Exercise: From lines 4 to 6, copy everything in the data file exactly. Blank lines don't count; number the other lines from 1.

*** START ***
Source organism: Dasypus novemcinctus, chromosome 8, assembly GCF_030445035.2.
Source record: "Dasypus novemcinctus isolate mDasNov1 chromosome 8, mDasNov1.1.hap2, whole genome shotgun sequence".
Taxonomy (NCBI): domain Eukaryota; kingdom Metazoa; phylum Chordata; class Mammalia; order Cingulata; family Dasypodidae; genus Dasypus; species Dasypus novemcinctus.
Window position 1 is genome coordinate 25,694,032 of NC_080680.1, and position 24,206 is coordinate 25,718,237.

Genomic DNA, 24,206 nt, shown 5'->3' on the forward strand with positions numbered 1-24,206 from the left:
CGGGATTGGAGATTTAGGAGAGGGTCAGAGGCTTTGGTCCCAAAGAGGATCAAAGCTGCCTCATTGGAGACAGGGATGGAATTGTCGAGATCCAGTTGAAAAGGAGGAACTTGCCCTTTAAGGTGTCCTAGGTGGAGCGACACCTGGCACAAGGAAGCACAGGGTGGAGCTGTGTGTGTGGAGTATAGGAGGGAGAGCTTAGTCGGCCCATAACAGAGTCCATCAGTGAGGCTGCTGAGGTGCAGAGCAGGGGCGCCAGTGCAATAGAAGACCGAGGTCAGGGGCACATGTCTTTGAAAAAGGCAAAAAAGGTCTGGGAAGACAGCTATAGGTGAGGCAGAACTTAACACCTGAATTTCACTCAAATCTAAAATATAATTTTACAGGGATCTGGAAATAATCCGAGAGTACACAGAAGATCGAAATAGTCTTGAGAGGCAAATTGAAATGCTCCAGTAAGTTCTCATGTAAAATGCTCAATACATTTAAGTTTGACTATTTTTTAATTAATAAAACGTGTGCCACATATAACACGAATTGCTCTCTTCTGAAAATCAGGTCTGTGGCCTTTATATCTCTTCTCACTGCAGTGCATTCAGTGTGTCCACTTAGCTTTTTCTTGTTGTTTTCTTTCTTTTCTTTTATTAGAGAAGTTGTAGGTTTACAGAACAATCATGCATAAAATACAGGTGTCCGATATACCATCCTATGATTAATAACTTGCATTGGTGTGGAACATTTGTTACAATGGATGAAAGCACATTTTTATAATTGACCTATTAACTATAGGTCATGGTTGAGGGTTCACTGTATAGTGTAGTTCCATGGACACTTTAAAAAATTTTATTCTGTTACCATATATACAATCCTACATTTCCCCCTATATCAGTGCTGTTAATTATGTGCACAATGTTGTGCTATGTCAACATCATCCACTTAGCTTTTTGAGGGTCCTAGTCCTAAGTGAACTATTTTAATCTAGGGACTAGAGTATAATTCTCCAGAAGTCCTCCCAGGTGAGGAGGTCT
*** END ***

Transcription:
Window position 1 is genome coordinate 25,694,032 of NC_080680.1, and position 24,206 is coordinate 25,718,237.

Genomic DNA, 24,206 nt, shown 5'->3' on the forward strand with positions numbered 1-24,206 from the left:
CGGGATTGGAGATTTAGGAGAGGGTCAGAGGCTTTGGTCCCAAAGAGGATCAAAGCTGCCTCATTGGAGACAGGGATGGAATTGTCGAGATCCAGTTGAAAAGGAGGAACTTGCCCTTTAAGGTGTCCTAGGTGGAGCGACACCTGGCACAAGGAAGCACAGGGTGGAGCTGTGTGTGTGGAGTATAGGAGGGAGAGCTTAGTCGGCCCATAACAGAGTCCATCAGTGAGGCTGCTGAGGTGCAGAGCAGGGGCGCCAGTGCAATAGAAGACCGAGGTCAGGGGCACATGTCTTTGAAAAAGGCAAAAAAGGTCTGGGAAGACAGCTATAGGTGAGGCAGAACTTAACACCTGAATTTCACTCAAATCTAAAATATAATTTTACAGGGATCTGGAAATAATCCGAGAGTACACAGAAGATCGAAATAGTCTTGAGAGGCAAATTGAAATGCTCCAGTAAGTTCTCATGTAAAATGCTCAATACATTTAAGTTTGACTATTTTTTAATTAATAAAACGTGTGCCACATATAACACGAATTGCTCTCTTCTGAAAATCAGGTCTGTGGCCTTTATATCTCTTCTCACTGCAGTGCATTCAGTGTGTCCACTTAGCTTTTTCTTGTTGTTTTCTTTCTTTTCTTTTATTAGAGAAGTTGTAGGTTTACAGAACAATCATGCATAAAATACAGGTGTCCGATATACCATCCTATGATTAATAACTTGCATTGGTGTGGAACATTTGTTACAATGGATGAAAGCACATTTTTATAATTGACCTATTAACTATAGGTCATGGTTGAGGGTTCACTGTATAGTGTAGTTCCATGGACACTTTAAAAAATTTTATTCTGTTACCATATATACAATCCTACATTTCCCCCTATATCAGTGCTGTTAATTATGTGCACAATGTTGTGCTATGTCAACATCATCCACTTAGCTTTTTGAGGGTCCTAGTCCTAAGTGAACTATTTTAATCTAGGGACTAGAGTATAATTCTCCAGAAGTCCTCCCAGGTGAGGAGGTCT